Entering into communion
A reflection for the Solemnity of the Most Holy Body and Blood of Christ (Corpus Christi), Year B
by Gerard Gallagher
Corpus Christi is one of those enduring feast days within the Church’s calendar. Around the world many parishes and communities will gather in processions. It is a staple Catholic tradition that is slowly disappearing in our modern world.
In days gone past in Old
Catholic Ireland, many parishes held Corpus Christi processions. These were wonderful community events. Many children who had recently made their First Holy Communion got a chance to "dress up" again and process in a very pious manner in public. Much of this nostalgia is gone. Modern Ireland is a very different place, and our public worship of faith is now a side piece in the contemporary cultural landscape.
Within all these changes it is to be noted that Ireland has hosted two International Eucharistic Congresses (1932 & 2012). Both of these events bookended a period of our history. In the 1930s, the Church in Ireland was a very powerful and influential institution. In 2012, the Church here was dealing (and still is) with the effects of successive scandals.
Understanding Eucharist and the Body of Christ is much more complicated that holding a procession. There is a need for everyone to reflect deeply on our understanding of the Body of Christ. We are all part of this body, and we enter into communion with each other when we attend Mass. We enter into communion after Mass when we try to live the Gospel in our daily lives.
Over the last year or so, this idea has been challenged in a new way for many of us. During our global pandemic under COVID-19 restrictions, public worship in Ireland and in other countries has been curtailed as a public health measure. Many of us would agree that the past year has been a very strange one for almost everyone in the world. It is amazing to think of how we were all forced to change our ways. Trying to be in communion while staying apart was a challenge for us all. The rupture of attending Mass, being part of a Eucharistic community has led to deeper reflection. This period and process has not ended.
At the time of writing, here in Ireland, we have moved from Christmas to Easter with no public worship. This has had an impact on our parishioners. Neighbours and parishioners have been disconnected for such a long time. The Body of Christ has not gathered for quite a while.
Attending Mass and why we attend Mass is more than just an obligation. It is how we as a community of faith share and live our faith with each other. Conversations are now beginning to take place about returning to public worship.
Just like the disciples sent ahead, we all can reflect on how we "make the preparations" for us all to gather again. We have all been impacted in celebrating faith online. Pope Francis has encouraged us to begin to move from the virtual to the real. How we gather in a real way will have been changed. We are all looking forward to going up to our local Jerusalem in our local church to celebrate in person the Body of Christ.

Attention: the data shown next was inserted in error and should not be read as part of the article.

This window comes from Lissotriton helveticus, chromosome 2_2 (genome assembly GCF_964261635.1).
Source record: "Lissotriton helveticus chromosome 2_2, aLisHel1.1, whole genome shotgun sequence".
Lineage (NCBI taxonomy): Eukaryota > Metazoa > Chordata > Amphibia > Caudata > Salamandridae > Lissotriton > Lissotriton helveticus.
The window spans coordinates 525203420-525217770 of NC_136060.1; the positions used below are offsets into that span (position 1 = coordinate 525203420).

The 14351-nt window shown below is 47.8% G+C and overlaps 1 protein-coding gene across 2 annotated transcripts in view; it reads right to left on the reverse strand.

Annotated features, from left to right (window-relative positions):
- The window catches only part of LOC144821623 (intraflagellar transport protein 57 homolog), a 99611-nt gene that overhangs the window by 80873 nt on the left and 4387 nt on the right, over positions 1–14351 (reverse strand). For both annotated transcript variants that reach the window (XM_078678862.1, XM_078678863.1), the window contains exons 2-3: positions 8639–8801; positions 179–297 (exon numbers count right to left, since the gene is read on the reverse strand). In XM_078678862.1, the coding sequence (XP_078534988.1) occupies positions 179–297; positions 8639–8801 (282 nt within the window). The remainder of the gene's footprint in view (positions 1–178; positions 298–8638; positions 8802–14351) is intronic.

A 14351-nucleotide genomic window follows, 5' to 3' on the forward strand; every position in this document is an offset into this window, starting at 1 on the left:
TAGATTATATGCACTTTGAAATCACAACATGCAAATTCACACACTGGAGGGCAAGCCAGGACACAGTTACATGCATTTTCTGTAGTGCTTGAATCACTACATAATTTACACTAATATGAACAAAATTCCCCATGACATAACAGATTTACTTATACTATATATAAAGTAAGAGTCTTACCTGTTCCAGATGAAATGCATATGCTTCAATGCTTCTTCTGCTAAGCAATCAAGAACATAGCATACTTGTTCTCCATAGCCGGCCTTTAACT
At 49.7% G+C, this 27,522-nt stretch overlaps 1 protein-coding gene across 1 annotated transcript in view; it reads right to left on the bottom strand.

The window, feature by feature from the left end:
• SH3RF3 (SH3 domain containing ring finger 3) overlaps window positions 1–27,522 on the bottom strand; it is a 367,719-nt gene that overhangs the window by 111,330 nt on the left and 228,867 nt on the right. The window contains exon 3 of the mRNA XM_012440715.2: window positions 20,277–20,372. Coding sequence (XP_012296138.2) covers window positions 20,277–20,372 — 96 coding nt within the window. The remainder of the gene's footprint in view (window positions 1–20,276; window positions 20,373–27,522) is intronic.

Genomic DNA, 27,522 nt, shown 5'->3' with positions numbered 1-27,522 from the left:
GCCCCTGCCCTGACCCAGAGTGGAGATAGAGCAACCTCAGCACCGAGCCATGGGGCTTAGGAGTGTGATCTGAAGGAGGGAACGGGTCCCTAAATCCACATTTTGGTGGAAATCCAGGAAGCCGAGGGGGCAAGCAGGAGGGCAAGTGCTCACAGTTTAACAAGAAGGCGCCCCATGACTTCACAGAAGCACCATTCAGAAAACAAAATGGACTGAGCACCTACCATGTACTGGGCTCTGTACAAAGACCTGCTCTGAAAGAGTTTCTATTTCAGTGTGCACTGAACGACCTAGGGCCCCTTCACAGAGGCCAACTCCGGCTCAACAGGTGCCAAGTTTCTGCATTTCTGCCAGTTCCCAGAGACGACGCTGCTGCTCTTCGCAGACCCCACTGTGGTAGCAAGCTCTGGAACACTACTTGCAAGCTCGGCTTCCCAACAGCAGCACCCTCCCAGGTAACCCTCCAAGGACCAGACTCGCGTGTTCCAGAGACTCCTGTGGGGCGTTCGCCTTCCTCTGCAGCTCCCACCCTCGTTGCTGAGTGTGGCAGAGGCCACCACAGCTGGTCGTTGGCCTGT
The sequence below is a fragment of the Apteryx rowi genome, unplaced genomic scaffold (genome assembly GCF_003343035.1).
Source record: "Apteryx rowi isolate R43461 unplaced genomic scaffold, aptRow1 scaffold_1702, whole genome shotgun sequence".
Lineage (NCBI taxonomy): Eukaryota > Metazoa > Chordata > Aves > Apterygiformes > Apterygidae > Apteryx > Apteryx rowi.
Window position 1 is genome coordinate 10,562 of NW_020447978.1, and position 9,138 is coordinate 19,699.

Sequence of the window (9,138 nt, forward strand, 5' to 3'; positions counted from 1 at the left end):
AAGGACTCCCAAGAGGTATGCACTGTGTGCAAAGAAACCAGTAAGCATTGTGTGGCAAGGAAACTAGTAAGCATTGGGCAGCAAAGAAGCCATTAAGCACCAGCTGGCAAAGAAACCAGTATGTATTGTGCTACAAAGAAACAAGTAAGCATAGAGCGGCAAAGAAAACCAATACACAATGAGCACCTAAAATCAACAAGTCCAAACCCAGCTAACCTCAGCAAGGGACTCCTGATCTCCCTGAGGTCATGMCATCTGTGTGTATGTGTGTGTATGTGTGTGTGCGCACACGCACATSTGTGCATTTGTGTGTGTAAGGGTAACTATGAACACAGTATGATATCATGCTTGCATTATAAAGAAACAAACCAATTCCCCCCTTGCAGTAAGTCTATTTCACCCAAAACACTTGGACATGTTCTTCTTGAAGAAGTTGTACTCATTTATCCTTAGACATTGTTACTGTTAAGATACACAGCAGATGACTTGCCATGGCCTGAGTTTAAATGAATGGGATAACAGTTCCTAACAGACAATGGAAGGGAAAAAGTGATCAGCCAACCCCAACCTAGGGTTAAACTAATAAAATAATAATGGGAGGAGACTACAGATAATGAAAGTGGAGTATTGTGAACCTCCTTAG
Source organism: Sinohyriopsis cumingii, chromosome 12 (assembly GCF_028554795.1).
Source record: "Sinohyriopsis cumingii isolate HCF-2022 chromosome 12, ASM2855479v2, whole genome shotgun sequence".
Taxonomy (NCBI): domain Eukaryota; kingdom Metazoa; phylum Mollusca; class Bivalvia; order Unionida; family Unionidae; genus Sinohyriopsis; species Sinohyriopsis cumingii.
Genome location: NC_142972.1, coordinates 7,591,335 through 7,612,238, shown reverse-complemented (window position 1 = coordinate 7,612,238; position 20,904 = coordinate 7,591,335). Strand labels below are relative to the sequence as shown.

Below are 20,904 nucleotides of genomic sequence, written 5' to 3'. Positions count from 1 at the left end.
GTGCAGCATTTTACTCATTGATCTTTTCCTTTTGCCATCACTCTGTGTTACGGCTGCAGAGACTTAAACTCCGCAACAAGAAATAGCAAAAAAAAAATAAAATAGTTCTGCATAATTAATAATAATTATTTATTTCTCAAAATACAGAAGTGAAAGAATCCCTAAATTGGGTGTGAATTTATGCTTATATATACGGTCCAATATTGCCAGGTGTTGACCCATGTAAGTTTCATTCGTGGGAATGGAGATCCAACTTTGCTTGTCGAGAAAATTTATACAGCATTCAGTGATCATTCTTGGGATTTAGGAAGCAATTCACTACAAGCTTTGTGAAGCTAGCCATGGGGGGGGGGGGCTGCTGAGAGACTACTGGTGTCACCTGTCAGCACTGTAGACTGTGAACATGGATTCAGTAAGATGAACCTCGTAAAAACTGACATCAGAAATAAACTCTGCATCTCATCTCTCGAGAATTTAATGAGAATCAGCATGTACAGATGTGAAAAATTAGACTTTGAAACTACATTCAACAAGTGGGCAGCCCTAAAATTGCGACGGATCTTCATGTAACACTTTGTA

Doing something to remember something is very important. Doing something as a memorial is crucial for the gathering of the Easter people. We will give thanks when we can gather again with each other. It really will be a "thanksgiving sacrifice". The sacrifices we have all made due to COVID-19 are a form of communion with each other in Christ. However, the Body of Christ needs each other. We all need each other.
Maybe this year on Corpus Christi we can link with those communities who are unable to gather for worship. There are parts of the world where there are parishes without priests. There are also communities living with the threat of persecution or injury for gathering for Mass.
The celebration of Eucharist is a privilege and needs to be treated likewise. The Body of Christ needs all of the community. Corpus Christi is more than just getting ready to celebrate Mass and processing. It is one of the oldest feast days on our liturgical calendar where we are asked to reflect deeply on our understanding of Eucharist. Eucharist is central to our faith. It is the gathering of the people in their local parish connecting with the upper room and the institution of the first Eucharist. Eucharist is a remembrance. As we gather to "do this in memory", let us sing the song of the psalmist giving thanks for the "goodness of the Lord" for our faith and for the faith of each of us gathered together. Separate and apart we are all in communion with the Body of Christ.
The readings for the Solemnity of the Most Holy Body and Blood of Christ (Corpus Christi), Year B, are
Mark 14:12-16, 22-26
Gerard Gallagher works as pastoral coordinator in the Archdiocese of Dublin. He is author of a number of books including
Are We Losing the Young Church? (2005) and, most recently,
Return to Me with All Your Heart (2020). He has directed pilgrimages to World Youth Day for over 20 years! He works mainly with young adults.